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Episode 25

Saving Species, Series 1 Episode 25 of 40

Duration:
30 minutes
First broadcast:
Tuesday 19 October 2010

25/40. In the northern hemisphere autumn is upon the world and the skies are busy with air traffic of the feathered variety. Bird migration is one of the great natural wonders of the living planet and this is peak time for northern hemisphere birds to head south. And we're interested in the birds bound for Africa. Swifts and Swallows, Martins and Warblers, Cuckoos and Nightingales are some of the birds that head for sub-Sahara Africa to winter. Many have arrived and are living under African skies.

We'll be in London at one of the most historic bird observatories with a special "memories" piece reflecting on a time when London's skies were busy with south-bound avian migrants.

And we'll have a special piece from a sacred forest in Ethiopia, a unique wooded island refuge in a desert of over tilled land - a forest protected by a church and its followers. We hear from Claire Ozanne from Roehampton University as she and colleagues conduct the first ever wildlife survey of this refuge. The biologists discover a new bird for Ethiopia and involve the local children in their discoveries. And we take on the bigger picture; what contribution does religion make to nature conservation at a global level? We have Martin Palmer, CEO of The Alliance of Religion and Conservation (ARC) in the studio.

Presented by Brett Westwood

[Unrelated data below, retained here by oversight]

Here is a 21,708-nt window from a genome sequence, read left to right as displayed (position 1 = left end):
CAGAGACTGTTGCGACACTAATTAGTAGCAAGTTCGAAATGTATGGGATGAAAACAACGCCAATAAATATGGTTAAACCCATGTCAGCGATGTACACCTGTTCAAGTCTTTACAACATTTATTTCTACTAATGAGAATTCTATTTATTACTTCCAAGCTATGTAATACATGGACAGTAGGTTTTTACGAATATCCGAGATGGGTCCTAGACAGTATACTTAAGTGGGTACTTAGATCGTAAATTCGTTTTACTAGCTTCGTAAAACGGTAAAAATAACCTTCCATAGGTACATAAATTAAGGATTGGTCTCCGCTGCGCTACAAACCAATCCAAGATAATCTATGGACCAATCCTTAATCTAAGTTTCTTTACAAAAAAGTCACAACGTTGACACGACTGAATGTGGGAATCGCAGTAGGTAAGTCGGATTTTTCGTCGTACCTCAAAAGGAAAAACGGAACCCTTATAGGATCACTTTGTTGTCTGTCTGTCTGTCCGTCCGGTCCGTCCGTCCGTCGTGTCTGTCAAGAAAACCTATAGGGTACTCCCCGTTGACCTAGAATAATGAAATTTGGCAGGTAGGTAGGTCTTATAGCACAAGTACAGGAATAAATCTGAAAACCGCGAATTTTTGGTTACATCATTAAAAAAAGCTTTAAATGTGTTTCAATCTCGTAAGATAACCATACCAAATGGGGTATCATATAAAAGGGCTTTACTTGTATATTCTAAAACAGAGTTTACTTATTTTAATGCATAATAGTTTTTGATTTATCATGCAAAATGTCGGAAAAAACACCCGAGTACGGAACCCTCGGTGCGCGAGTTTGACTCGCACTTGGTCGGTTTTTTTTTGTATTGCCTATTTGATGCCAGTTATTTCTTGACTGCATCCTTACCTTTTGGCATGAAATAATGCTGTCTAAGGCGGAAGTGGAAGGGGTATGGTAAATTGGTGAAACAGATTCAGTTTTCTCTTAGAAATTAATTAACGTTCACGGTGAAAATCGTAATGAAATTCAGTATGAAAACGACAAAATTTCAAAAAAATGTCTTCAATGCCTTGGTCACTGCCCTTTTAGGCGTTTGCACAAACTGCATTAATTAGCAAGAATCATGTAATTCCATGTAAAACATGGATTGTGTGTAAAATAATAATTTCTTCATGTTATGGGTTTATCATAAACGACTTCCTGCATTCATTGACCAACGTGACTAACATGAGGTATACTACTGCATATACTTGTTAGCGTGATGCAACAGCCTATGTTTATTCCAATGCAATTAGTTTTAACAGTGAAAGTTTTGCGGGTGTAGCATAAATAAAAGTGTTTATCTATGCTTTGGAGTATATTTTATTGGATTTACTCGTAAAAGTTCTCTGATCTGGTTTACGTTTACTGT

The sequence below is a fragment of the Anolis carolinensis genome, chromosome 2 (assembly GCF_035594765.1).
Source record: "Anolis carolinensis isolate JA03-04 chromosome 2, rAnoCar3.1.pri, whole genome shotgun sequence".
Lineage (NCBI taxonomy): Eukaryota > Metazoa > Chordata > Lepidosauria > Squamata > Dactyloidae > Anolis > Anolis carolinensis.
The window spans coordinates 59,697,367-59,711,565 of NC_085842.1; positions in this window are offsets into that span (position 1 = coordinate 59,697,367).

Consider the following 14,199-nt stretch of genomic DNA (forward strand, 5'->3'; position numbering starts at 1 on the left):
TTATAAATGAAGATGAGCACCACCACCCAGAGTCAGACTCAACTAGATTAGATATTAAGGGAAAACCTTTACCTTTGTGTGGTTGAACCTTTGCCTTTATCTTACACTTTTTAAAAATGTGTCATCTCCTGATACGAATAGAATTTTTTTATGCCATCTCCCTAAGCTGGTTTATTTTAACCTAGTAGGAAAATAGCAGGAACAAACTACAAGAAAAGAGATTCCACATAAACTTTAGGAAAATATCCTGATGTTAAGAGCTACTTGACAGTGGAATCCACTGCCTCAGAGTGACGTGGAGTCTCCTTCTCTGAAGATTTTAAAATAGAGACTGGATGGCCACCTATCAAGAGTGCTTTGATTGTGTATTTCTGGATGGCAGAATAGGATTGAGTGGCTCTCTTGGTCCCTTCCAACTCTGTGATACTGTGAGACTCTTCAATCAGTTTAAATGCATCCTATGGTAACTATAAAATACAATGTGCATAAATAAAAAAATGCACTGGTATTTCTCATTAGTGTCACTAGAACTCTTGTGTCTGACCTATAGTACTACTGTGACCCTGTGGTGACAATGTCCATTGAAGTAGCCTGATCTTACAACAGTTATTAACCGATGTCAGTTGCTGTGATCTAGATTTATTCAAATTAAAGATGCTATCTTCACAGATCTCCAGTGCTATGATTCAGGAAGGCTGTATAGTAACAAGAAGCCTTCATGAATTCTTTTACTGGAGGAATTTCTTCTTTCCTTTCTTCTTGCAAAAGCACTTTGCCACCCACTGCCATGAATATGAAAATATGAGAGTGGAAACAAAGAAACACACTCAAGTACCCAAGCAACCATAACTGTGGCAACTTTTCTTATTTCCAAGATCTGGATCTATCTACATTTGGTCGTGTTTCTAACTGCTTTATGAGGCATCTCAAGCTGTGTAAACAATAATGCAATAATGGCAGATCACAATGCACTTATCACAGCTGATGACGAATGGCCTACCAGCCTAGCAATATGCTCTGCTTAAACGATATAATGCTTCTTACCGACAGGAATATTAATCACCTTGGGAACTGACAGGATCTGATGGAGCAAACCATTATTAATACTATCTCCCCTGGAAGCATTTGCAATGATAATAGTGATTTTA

Produced by Mary Colwell
Series Editor Julian Hector.

  • Aerial view of Dedresena Church Forest, Bahar Dar, Ethiopia

    Aerial view of Dedresena Church Forest, Bahar Dar, Ethiopia

    Image by Dr Phil Wittman

  • Ian Wallace's bird migration observations in London in 1960 and 2010

    At this time of year autumn migration into Britain is hotting up. Winter visitors like redwing and fieldfare and are arriving from Scandinavia and Europe and can often be clearly seen flying in a visible migration during the day.

    Ian Wallace, a pioneer of ornithology in this country, has been watching this phenomenon since he was a young man and decided upon a unique experiment to observe daytime or visible migration over London. In the autumn of 1960 forty observers took on the task of counting the numbers and species of birds flying across the city.

    Last Friday, October 15th was one of the days Ian made his observations 50 years ago at Primrose Hill, just north of Regent’s Park. It was here that Sarah Pitt met him at 0730 to observe the day’s migration for one hour, just as Ian had done in 1960.

    Here are the numbers and species he saw in 1960:
    37 lapwing
    34 black headed gull
    4 common gull
    2 lesser black backed gull
    620 wood pigeon
    120 skylarks
    15 Meadow pipit
    3 linnet
    5 redpoll
    1 reed bunting
    6 house martin
    9 song thrush
    54 redwing
    4 mistle thrush
    1 blackbird
    71 chaffinch
    10 brambling
    2 greenfinch
    4 siskin

    Here are the numbers and species he saw in 2010:
    3 redwings
    1 fieldfare
    29 chaffinches
    10 starlings
    4 species of gulls including common gull.

  • View of Dedresena church forest

    Image by Dr Phil Wittnman
    See more at www.canopyquest.com

  • Approaching Dedresena church forest by road

    Approaching Dedresena church forest by road

    Image by Dr Phil Wittman
    For more see www.canopyquest.com

  • Ian Wallace on Primrose Hill

    Image by Sarah Pitt

  • Ian Wallace on Primrose Hill

    Image by Sarah Pitt

  • View of London skyline from Primrose Hill

    View of London skyline from Primrose Hill

    Image by Sarah Pitt

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